A seller can have bidders submit sealed bids, and then sell the single-item to the highest bidder.
For example, 3 bidders place sealed bids of $1,000, $1,250 and $1,500. The seller sees the $1,500 is the highest bid, and that’s the sale price for the single-item.
Or, a seller may use another method, which many believe results in a higher sale price.
William Vickrey, a professor of economics and Nobel Laureate proposed the “Vickrey Auction” which would accept sealed bids in a similar fashion to any other sealed bid auction, but award the highest bidder the single-item for the amount of the second-highest (highest non-winning) bid.
For example, a seller can have bidders submit sealed bids, and then sell the single-item to the highest bidder for the second-highest bid amount. Prevailing theory is that because of this, the bidders will bid more, knowing that they will only pay at — or less — than their bid.
The Vickrey auction is based upon what bidders believe they know about the other bidders.
Our $1,500 bidder from the previous auction actually thought the single-item was worth $2,000. In fact, he was willing to pay as much as $2,000, but thought the other bidders would not bid over $1,500.
In a Vickrey auction, the prior $1,500 bidder bids more, thinking that he has to be the winning bidder to secure the single-item. And, he bids $2,000 knowing that if he is the winning bidder, he only pays what the second-highest bidder bids.
Given our prior auction, if the second-highest bidder still only bids $1,250, then our $2,000 Vickrey bidder secures the single-item for $1,250. However, it’s likely the $1,250 bidder bids more also, given that if he is the highest bidder, he only pays the second-highest bid amount.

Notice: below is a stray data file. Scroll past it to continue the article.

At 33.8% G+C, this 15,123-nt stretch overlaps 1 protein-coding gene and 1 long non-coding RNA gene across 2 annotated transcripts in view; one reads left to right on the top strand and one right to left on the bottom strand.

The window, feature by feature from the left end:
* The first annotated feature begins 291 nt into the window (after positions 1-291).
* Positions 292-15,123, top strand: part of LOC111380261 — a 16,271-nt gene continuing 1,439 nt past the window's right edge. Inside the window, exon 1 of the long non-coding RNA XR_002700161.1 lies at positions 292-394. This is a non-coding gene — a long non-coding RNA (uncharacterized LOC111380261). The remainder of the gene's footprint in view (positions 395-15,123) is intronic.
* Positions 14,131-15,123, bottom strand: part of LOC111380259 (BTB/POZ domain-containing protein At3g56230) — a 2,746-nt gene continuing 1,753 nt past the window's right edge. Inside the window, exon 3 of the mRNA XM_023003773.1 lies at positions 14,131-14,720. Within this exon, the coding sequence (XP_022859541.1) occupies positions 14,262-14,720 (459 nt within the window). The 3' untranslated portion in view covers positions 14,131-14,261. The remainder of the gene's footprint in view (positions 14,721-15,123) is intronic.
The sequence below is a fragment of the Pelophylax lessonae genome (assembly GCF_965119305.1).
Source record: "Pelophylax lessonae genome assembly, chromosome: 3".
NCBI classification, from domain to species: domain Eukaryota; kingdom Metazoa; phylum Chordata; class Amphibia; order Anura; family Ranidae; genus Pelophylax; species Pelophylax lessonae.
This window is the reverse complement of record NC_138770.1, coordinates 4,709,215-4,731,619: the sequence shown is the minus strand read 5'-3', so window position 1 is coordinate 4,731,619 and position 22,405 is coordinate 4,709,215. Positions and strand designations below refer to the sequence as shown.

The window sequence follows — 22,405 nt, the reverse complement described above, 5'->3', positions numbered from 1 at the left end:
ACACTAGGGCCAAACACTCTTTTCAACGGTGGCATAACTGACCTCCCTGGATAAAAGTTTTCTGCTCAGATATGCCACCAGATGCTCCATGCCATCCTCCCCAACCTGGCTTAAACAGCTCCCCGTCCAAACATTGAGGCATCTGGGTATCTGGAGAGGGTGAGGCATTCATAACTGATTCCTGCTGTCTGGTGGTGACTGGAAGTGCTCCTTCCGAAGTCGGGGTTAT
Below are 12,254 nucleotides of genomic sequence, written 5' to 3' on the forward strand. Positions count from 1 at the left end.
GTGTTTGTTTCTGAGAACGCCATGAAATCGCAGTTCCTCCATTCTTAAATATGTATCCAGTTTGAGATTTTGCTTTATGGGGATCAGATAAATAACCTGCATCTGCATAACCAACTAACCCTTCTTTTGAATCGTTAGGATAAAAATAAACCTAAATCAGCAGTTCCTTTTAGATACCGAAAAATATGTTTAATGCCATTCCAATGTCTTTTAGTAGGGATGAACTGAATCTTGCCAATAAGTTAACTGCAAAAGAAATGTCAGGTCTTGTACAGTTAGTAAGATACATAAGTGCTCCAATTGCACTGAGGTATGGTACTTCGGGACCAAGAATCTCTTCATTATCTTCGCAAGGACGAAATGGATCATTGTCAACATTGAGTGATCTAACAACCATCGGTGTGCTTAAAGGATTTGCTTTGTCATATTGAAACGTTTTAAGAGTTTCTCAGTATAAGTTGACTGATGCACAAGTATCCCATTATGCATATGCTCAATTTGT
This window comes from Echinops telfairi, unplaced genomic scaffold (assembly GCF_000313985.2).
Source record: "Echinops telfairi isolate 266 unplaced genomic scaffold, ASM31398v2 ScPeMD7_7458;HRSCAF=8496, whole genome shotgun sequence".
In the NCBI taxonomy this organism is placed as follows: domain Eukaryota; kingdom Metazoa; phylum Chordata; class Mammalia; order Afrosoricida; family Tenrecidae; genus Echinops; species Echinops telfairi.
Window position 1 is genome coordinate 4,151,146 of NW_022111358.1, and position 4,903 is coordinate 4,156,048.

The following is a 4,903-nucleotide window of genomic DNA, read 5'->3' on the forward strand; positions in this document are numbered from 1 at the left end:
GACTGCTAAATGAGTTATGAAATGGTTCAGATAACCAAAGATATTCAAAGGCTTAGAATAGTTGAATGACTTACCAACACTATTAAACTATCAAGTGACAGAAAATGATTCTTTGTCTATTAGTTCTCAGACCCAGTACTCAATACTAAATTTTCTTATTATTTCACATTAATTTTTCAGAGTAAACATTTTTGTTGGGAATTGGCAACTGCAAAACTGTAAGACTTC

Vickrey and others who have attempted to further explain the Vickrey auction say that in a standard sealed bid auction, bidders “shade” their bids knowing they only have to outbid all others, but they will pay that amount that they bid.
It seems the Vickrey auction builds in the “shade” so the bidders don’t have to, and can bid more.
For example, if our $1,500 standard bid bidder thinks the second-highest bidder will only bid $800, it is in his interest to shade his bid downward — as a bid of $825 would be a winning bid if his assumptions are correct.
However, in a Vickrey auction, even if this same bidder believes the second-highest bid will be only $800, he can bid higher, knowing that he will only pay the $800 if he’s the winning bidder. But, by bidding higher, he can also win the item even if the second-highest bidder bids more, so long as that second-highest remains the second-highest.
Auctioneers in the United States are most familiar with English incremental increasing auctions, where the high bidder wins and pays just one bid more than the second highest bidder. As many have noted, this type of auction becomes increasingly equivalent to a Vickrey auction as prices rise.
A home is selling at auction which Richard believes is worth $100,000. He only has to pay one more bid than the second-highest bidder believes they want to pay. So, if another bidder bids $82,000 and Richard bids the winning bid at $83,000, then Richard get the house as if he submitted a $100,000 sealed bid for the second-highest bid received of $82,000 + 1,000 (+1.2%) = $83,000.
For sealed bid single-item auctions, the Vickrey auction allows the auction to be most similar to what most auctioneers do every day — sell to the highest bidder for (just a bit more than) what the second highest bidder has offered; however, without the pressure and urgency which open competitive bidding provides.
Mike Brandly, Auctioneer, CAI, AARE has been an auctioneer and certified appraiser for over 30 years. His company’s auctions are located at: Mike Brandly, Auctioneer, Keller Williams Greater Columbus Auctions and Goodwill Columbus Car Auction and. His Facebook page is: www.facebook.com/mbauctioneer. He serves as Adjunct Faculty at Columbus State Community College and is Executive Director of The Ohio Auction School.